Friday, January 30, 2009

Further thoughts on another "British Obama"

Further to my past post on British Obamas? Yes we've had a few, a few other thoughts on the matter, this time on the problems in the US.

What is perhaps not realised so well is that the key barrier that had to be overcome to having a black President wasn't the Presidential election itself but in getting black politicians to credible elected positions - usually a Governor or Senator - from which they could then make a credible bid for the Presidency. Why Are There No Black Senators? and the resulting discussion thread looks at this problem in the US, with the conclusion that successive measures aimed to protect black voters have resulted at Congressional level in them being ghettoised into gerrymandered safely Democratic urban seats, with the result that black US politicians appear too left-wing for moderate swing voters and few Republicans have to make any appeal to black voters because there aren't many in their own seats. This in turn reduces the pool of potential Senate and Gubernatorial candidates who in turn could run for President. Obama got lucky in missing out a period in the House of Representatives (and it's easy to forget how during his Senate race practically everyone inside - and outside - the Illinois Republican Party seemed to falling over to remove any credible challenger to him) but it's going to take more to get a more permanent grouping of black mainstream politicians in both parties and enable black conservatism to gain a stronger voice. (And yes there have been black Republicans in Congress - the last was J.C. Watts who rose to the number four position in the House Republicans.)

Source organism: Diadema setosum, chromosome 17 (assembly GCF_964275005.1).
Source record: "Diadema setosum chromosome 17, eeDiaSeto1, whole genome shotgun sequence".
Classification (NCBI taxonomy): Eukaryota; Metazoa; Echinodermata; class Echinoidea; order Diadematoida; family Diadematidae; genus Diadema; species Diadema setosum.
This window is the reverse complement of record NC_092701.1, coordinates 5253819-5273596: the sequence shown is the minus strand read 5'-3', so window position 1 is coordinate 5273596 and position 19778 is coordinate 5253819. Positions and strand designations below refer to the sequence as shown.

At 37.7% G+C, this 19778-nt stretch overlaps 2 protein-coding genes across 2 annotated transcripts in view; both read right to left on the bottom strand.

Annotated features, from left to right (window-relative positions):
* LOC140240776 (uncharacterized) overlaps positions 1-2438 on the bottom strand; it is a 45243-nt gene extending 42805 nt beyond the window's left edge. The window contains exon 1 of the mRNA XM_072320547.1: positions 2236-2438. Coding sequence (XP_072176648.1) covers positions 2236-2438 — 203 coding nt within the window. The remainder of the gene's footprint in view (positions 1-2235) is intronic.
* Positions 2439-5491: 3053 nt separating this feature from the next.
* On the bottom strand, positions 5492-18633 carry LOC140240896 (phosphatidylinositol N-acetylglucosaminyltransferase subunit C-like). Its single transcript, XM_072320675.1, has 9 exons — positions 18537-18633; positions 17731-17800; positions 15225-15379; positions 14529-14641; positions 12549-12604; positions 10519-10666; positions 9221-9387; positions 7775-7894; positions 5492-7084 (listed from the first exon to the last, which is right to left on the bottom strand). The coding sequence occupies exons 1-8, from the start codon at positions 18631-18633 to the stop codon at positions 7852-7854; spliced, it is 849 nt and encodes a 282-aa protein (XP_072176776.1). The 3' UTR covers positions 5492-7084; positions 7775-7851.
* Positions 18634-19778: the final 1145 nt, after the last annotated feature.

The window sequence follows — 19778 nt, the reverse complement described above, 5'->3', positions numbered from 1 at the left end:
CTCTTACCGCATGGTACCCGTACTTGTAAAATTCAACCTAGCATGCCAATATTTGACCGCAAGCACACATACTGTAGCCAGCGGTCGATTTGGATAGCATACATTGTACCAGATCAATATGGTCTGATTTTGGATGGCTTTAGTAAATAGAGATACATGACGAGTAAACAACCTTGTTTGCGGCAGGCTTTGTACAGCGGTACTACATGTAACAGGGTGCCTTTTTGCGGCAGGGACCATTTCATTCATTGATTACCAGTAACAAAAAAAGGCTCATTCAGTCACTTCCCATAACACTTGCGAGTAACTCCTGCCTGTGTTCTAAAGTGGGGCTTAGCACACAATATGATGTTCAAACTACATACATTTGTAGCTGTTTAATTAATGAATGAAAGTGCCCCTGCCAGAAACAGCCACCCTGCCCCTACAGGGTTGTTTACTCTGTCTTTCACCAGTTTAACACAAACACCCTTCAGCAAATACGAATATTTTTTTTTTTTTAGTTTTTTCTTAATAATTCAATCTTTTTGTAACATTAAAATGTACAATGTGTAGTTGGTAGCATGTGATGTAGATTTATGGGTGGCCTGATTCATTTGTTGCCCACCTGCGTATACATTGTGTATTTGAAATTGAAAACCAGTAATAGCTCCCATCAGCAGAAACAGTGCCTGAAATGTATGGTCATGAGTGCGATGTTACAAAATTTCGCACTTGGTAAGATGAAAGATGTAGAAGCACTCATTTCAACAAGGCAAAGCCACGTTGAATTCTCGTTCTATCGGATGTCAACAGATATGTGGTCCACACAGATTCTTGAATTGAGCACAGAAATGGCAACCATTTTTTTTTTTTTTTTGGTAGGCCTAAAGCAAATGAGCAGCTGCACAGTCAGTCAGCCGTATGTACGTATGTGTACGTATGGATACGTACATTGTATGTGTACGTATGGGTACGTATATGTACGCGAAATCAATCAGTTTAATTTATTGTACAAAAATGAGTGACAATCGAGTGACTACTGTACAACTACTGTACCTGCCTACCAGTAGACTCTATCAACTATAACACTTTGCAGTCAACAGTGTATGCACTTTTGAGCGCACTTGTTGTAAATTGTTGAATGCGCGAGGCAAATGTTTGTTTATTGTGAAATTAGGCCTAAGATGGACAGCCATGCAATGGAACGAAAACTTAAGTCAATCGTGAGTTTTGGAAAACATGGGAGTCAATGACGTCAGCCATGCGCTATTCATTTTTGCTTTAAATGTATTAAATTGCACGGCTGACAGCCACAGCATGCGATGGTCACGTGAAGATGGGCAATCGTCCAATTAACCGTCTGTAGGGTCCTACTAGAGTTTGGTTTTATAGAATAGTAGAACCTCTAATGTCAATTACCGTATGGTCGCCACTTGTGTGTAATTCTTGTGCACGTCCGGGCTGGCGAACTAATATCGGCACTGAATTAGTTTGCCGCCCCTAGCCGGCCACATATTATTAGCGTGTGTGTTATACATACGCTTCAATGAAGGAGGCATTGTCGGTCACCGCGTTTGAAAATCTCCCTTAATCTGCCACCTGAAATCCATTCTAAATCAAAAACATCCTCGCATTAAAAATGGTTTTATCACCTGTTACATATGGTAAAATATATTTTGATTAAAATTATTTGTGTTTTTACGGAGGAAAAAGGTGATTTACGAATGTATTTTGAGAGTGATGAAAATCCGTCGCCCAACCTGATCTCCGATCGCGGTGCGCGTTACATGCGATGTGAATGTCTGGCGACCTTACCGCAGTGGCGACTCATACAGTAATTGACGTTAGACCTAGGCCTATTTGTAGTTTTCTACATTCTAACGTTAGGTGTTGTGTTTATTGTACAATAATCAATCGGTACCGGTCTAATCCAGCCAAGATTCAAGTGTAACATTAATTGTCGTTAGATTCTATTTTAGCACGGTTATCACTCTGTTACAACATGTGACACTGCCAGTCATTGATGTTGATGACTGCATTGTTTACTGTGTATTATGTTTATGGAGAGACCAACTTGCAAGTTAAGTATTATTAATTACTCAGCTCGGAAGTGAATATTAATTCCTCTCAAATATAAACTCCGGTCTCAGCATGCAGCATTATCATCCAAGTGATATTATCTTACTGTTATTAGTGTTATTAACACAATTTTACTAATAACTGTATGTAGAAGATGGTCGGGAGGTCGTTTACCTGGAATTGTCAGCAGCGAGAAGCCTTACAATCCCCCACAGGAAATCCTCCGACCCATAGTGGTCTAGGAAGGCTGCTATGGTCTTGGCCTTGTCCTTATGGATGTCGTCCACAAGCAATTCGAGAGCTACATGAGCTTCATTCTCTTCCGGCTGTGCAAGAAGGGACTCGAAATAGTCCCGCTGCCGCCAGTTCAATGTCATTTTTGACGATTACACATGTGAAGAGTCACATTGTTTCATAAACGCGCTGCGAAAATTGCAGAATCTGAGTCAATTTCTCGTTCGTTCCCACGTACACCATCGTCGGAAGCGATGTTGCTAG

The British system is very different and so far there is no route to the premiership other than service in the Commons. I can see London electing a black Mayor in the future (how about James Cleverly when Boris retires?) but I don't think we've yet reached the point where it's possible for a high flier in another political sphere to jump directly into front line politics in the Commons, unlike in Canada where provincial politicians and even private citizens often get chosen as party leaders. So it is going to come down to those who have worked their way up through the benches in the House and are sufficiently moderate to win the leadership. To take the first four BME MPs elected back in 1987 as examples, the likes of Diane Abbott and the late Bernie Grant would never make it, both being too far on the left of the party. Keith Vaz had a promising ministerial career but was derailed by sleaze. However I believe that if he had not become High Commissioner to South Africa, Paul Boateng would currently be one of the most senior members of the Cabinet and given Gordon Brown's succession of local difficulties Boateng would have been a credible potential candidate in all the leadership speculation and a darn sight more serious one than David Miliband and his banana.

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